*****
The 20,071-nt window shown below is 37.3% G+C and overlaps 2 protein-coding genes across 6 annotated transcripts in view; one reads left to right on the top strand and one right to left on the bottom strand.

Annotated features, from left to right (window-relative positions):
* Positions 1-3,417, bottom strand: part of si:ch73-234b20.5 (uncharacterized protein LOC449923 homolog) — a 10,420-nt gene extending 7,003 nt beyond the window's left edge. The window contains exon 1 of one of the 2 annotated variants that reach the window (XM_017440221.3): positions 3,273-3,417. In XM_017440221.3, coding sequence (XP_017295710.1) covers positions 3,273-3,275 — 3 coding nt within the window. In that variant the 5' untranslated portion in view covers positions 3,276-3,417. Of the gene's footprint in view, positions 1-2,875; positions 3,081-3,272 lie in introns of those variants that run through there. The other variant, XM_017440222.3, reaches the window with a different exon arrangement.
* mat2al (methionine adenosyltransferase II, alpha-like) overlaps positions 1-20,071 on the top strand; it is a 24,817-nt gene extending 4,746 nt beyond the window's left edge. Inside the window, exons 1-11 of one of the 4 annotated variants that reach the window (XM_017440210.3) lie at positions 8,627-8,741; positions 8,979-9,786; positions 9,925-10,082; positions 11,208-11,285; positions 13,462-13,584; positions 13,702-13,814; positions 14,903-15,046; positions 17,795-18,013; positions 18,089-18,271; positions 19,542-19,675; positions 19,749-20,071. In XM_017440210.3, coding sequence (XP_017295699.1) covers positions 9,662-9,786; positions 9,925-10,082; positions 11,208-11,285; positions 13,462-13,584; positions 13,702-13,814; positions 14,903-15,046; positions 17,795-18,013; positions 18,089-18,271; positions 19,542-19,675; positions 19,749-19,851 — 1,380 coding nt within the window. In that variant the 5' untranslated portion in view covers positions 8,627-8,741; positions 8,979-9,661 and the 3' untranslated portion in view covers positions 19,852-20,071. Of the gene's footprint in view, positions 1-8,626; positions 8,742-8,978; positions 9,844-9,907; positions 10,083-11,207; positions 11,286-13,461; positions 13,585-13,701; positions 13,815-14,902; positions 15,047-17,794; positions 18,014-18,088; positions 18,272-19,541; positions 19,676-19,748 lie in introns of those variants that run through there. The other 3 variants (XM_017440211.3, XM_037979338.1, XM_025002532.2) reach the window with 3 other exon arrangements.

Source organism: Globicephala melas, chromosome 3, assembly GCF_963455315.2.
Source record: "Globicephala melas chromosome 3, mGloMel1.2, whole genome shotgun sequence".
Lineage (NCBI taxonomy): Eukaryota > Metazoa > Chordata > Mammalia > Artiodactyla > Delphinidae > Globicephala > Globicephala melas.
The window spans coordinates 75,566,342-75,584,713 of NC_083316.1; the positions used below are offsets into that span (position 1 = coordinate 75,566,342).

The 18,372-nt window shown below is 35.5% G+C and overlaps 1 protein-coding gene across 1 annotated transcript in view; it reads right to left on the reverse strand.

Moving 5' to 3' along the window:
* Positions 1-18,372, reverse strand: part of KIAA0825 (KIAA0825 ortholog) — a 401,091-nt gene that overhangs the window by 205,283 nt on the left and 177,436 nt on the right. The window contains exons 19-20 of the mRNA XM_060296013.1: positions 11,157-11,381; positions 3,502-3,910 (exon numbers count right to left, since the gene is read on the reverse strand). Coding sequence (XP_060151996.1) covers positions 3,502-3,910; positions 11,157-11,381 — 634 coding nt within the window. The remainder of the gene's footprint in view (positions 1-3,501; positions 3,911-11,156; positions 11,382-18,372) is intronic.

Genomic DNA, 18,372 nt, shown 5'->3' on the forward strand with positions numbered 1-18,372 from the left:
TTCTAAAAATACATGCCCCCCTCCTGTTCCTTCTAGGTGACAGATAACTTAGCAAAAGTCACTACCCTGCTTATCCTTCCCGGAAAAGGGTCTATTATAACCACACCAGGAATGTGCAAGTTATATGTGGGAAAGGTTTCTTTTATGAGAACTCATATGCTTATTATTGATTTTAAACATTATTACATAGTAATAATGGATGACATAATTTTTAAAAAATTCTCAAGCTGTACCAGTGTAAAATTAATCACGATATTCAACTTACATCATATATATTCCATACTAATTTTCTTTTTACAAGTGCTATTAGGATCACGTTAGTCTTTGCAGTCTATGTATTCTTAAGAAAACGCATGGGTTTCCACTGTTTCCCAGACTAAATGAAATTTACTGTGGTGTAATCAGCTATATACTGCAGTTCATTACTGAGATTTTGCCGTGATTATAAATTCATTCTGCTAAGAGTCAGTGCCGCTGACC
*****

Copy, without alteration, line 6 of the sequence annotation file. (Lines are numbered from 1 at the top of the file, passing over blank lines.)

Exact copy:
Source record: "Globicephala melas chromosome 3, mGloMel1.2, whole genome shotgun sequence".